30s young hipster man style working at office with ambient lightDoes this sound like you? You need help handling all the duties of your business, but you don’t want to hire additional permanent employees. Whether you’re looking ahead to holiday shopping season or suddenly need summer staff, temporary workers might be able to fill the bill.

Temporary workers can help a small business in many situations:

  • You are faced with sudden, unexpected demand for your product or service, but aren’t sure how long it will last.
  • You need workers to help with seasonal tasks, such as employees to help your accounting firm get through tax season or retail employees to handle the holiday shopping rush.
  • One of your permanent employees is on an extended leave, such as maternity or medical leave, and you need someone to handle their position.

The rise of the “freelance economy” has made temporary work more appealing for many people. Last year, the number of temporary workers in the U.S. hit an all-time high of 2.9 million, according to the Commerce Department. But temporary workers are also appealing to small business owners for several reasons:

  • Hourly temporary workers typically are paid less than hourly permanent workers in the same roles, the Commerce Department reports.
  • You don’t pay the workers directly, which saves you time and headaches dealing with payroll, withholding, insurance and benefits. Instead, the temporary agency handles payments to the workers. (However, keep in mind that the total, or “bill rate,” you’ll pay to the agency includes a fee for this service and any benefits the workers receive.)
  • If business slows down, you can let temporary workers go immediately, without having to provide any type of severance and without the emotional strain of laying off a permanent employee.
  • If a temporary employee doesn’t work out as expected, you can generally just request a replacement. No need for the time-consuming and costly process of advertising a job, conducting interviews and hiring a new employee.
  • If the temp does work out spectacularly, and your short-term need becomes ongoing, you can offer the temp a permanent job.

Most temporary workers are in industrial (37 percent) or office/administrative/clerical roles (28 percent), according to the American Staffing Association. But 13 percent work in professional/managerial roles; 13 percent work in engineering, IT or science fields; and 9 percent work in healthcare jobs. This growing specialization in the temp industry means it’s easier to find the exact type of temp you need.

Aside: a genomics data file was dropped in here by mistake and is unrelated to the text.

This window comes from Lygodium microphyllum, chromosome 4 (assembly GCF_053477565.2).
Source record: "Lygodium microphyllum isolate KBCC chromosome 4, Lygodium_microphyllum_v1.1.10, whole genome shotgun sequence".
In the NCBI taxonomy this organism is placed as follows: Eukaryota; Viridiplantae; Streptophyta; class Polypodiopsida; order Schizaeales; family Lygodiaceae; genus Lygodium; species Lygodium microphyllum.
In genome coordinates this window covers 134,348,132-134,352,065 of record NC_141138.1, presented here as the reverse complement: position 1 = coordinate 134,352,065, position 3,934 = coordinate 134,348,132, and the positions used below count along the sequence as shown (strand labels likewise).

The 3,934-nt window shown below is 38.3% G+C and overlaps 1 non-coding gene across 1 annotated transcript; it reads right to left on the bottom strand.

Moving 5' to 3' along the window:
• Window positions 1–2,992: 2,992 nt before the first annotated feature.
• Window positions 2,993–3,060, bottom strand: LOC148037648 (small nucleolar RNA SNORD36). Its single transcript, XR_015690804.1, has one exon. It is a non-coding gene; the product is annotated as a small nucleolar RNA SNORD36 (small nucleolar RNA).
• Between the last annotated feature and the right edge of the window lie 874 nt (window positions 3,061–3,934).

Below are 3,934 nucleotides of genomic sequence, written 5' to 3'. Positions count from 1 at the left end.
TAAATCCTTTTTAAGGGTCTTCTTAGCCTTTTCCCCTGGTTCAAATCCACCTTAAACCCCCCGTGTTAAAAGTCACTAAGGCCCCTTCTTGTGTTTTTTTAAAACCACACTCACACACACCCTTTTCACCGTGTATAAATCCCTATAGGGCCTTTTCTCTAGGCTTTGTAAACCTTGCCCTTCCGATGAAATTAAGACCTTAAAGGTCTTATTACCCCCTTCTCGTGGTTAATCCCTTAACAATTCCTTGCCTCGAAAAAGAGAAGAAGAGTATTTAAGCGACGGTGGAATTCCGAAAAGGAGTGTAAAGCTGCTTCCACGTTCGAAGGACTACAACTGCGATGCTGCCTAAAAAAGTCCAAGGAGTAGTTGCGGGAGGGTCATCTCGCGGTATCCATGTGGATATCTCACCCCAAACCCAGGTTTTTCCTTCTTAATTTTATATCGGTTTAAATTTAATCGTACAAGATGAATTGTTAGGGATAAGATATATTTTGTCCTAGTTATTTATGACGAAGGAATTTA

Nor are temps just entry-level workers, the Wall Street Journal reports. Many skilled employees prefer temporary work for its flexibility and as a way to try out potential employers in hopes of getting a permanent job offer. (More than one-third of temps have received a permanent job offer from an employer according to the American Staffing Association.)

If you think temporary employees might be right for you, here are some steps to ensure a successful temporary hire:

  • Be clear with the temporary agency about your needs and expectations. The more specific you can be, the better fit they will be able to find for you.
  • Be sure you understand all the terms of the temporary agreement, including the fees the agency receives, whether you can make a job offer to a temporary employee and whether there are additional fees for doing so.
  • If you know going in that you want to hire temporaries with the potential to become permanent employees, ask about “temp-to-perm” arrangements. Not all temporary workers want permanent jobs, and you don’t want to find the perfect worker only to discover that he or she prefers being a temp.
  • Once temps come on board, treat them as you would any new employee — provide a work space, training and appropriate tools to do the job, and make sure they’re made to feel at home.

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Rieva Lesonsky is CEO of GrowBiz Media, a media and custom content company focusing on small business and entrepreneurship. Email Rieva at rieva@smallbizdaily.com, follow her on Google+  and Twitter.com/Rieva, and visit her website, SmallBizDaily.com, to get the scoop on business trends and sign up for Rieva’s free TrendCast reports.

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